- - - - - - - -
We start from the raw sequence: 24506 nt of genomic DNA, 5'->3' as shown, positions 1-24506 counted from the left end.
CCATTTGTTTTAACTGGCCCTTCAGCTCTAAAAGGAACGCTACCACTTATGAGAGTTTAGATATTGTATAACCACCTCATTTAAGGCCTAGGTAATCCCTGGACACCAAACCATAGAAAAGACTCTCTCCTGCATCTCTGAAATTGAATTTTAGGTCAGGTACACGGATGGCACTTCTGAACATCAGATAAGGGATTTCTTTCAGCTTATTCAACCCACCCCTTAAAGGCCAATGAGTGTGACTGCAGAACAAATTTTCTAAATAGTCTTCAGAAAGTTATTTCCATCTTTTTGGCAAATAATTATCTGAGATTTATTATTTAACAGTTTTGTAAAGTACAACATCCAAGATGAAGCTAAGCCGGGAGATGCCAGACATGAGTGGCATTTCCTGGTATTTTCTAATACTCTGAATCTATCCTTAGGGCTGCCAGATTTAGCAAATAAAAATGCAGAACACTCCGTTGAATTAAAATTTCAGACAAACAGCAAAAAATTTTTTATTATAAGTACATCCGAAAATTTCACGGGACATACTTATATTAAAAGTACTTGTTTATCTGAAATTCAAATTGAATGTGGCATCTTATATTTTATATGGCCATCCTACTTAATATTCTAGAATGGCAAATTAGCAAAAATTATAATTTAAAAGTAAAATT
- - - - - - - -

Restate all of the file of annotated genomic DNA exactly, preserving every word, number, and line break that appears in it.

We start from the raw sequence: 24506 nt of genomic DNA, 5'->3' as shown, positions 1-24506 counted from the left end.
CCATTTGTTTTAACTGGCCCTTCAGCTCTAAAAGGAACGCTACCACTTATGAGAGTTTAGATATTGTATAACCACCTCATTTAAGGCCTAGGTAATCCCTGGACACCAAACCATAGAAAAGACTCTCTCCTGCATCTCTGAAATTGAATTTTAGGTCAGGTACACGGATGGCACTTCTGAACATCAGATAAGGGATTTCTTTCAGCTTATTCAACCCACCCCTTAAAGGCCAATGAGTGTGACTGCAGAACAAATTTTCTAAATAGTCTTCAGAAAGTTATTTCCATCTTTTTGGCAAATAATTATCTGAGATTTATTATTTAACAGTTTTGTAAAGTACAACATCCAAGATGAAGCTAAGCCGGGAGATGCCAGACATGAGTGGCATTTCCTGGTATTTTCTAATACTCTGAATCTATCCTTAGGGCTGCCAGATTTAGCAAATAAAAATGCAGAACACTCCGTTGAATTAAAATTTCAGACAAACAGCAAAAAATTTTTTATTATAAGTACATCCGAAAATTTCACGGGACATACTTATATTAAAAGTACTTGTTTATCTGAAATTCAAATTGAATGTGGCATCTTATATTTTATATGGCCATCCTACTTAATATTCTAGAATGGCAAATTAGCAAAAATTATAATTTAAAAGTAAAATT